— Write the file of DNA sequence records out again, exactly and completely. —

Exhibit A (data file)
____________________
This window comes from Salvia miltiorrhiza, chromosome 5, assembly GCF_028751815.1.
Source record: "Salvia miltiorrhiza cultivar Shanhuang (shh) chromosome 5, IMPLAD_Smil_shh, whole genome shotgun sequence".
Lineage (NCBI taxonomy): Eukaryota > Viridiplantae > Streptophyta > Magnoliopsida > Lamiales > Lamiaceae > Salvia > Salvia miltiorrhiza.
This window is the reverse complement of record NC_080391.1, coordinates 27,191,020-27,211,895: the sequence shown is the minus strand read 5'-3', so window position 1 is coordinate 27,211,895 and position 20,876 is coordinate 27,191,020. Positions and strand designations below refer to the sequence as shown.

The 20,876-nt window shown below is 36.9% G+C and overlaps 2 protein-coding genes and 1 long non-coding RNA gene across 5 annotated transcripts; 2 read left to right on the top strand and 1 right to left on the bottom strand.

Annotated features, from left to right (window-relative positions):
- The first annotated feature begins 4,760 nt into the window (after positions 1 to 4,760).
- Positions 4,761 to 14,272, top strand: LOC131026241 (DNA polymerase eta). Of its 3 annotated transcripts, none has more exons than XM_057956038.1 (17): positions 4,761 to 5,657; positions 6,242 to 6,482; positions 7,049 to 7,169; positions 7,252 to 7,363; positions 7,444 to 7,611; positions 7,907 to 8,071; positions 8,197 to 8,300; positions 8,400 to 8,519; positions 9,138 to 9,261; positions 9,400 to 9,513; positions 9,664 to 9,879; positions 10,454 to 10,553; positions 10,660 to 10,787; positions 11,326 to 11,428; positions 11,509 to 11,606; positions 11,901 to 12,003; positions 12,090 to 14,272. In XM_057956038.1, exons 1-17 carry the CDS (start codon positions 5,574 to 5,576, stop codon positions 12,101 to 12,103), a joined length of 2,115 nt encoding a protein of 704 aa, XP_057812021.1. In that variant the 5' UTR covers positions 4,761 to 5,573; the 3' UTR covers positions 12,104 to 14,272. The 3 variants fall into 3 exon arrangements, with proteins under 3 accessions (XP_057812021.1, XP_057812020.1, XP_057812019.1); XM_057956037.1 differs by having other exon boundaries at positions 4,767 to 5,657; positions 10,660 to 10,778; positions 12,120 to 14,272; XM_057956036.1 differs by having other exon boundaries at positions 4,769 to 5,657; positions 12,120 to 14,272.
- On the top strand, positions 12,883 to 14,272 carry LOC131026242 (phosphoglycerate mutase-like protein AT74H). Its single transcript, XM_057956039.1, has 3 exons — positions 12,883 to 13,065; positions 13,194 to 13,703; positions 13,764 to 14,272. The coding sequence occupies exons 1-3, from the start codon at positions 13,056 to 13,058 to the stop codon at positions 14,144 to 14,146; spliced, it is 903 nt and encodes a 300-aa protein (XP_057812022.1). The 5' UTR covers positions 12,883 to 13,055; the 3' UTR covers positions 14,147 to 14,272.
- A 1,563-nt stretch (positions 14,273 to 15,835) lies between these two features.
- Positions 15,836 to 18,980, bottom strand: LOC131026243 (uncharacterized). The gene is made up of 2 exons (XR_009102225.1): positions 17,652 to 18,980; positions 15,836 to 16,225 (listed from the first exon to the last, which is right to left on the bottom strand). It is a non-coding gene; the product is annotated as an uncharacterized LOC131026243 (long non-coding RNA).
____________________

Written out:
This window comes from Salvia miltiorrhiza, chromosome 5, assembly GCF_028751815.1.
Source record: "Salvia miltiorrhiza cultivar Shanhuang (shh) chromosome 5, IMPLAD_Smil_shh, whole genome shotgun sequence".
Lineage (NCBI taxonomy): Eukaryota > Viridiplantae > Streptophyta > Magnoliopsida > Lamiales > Lamiaceae > Salvia > Salvia miltiorrhiza.
This window is the reverse complement of record NC_080391.1, coordinates 27,191,020-27,211,895: the sequence shown is the minus strand read 5'-3', so window position 1 is coordinate 27,211,895 and position 20,876 is coordinate 27,191,020. Positions and strand designations below refer to the sequence as shown.

The 20,876-nt window shown below is 36.9% G+C and overlaps 2 protein-coding genes and 1 long non-coding RNA gene across 5 annotated transcripts; 2 read left to right on the top strand and 1 right to left on the bottom strand.

Annotated features, from left to right (window-relative positions):
- The first annotated feature begins 4,760 nt into the window (after positions 1 to 4,760).
- Positions 4,761 to 14,272, top strand: LOC131026241 (DNA polymerase eta). Of its 3 annotated transcripts, none has more exons than XM_057956038.1 (17): positions 4,761 to 5,657; positions 6,242 to 6,482; positions 7,049 to 7,169; positions 7,252 to 7,363; positions 7,444 to 7,611; positions 7,907 to 8,071; positions 8,197 to 8,300; positions 8,400 to 8,519; positions 9,138 to 9,261; positions 9,400 to 9,513; positions 9,664 to 9,879; positions 10,454 to 10,553; positions 10,660 to 10,787; positions 11,326 to 11,428; positions 11,509 to 11,606; positions 11,901 to 12,003; positions 12,090 to 14,272. In XM_057956038.1, exons 1-17 carry the CDS (start codon positions 5,574 to 5,576, stop codon positions 12,101 to 12,103), a joined length of 2,115 nt encoding a protein of 704 aa, XP_057812021.1. In that variant the 5' UTR covers positions 4,761 to 5,573; the 3' UTR covers positions 12,104 to 14,272. The 3 variants fall into 3 exon arrangements, with proteins under 3 accessions (XP_057812021.1, XP_057812020.1, XP_057812019.1); XM_057956037.1 differs by having other exon boundaries at positions 4,767 to 5,657; positions 10,660 to 10,778; positions 12,120 to 14,272; XM_057956036.1 differs by having other exon boundaries at positions 4,769 to 5,657; positions 12,120 to 14,272.
- On the top strand, positions 12,883 to 14,272 carry LOC131026242 (phosphoglycerate mutase-like protein AT74H). Its single transcript, XM_057956039.1, has 3 exons — positions 12,883 to 13,065; positions 13,194 to 13,703; positions 13,764 to 14,272. The coding sequence occupies exons 1-3, from the start codon at positions 13,056 to 13,058 to the stop codon at positions 14,144 to 14,146; spliced, it is 903 nt and encodes a 300-aa protein (XP_057812022.1). The 5' UTR covers positions 12,883 to 13,055; the 3' UTR covers positions 14,147 to 14,272.
- A 1,563-nt stretch (positions 14,273 to 15,835) lies between these two features.
- Positions 15,836 to 18,980, bottom strand: LOC131026243 (uncharacterized). The gene is made up of 2 exons (XR_009102225.1): positions 17,652 to 18,980; positions 15,836 to 16,225 (listed from the first exon to the last, which is right to left on the bottom strand). It is a non-coding gene; the product is annotated as an uncharacterized LOC131026243 (long non-coding RNA).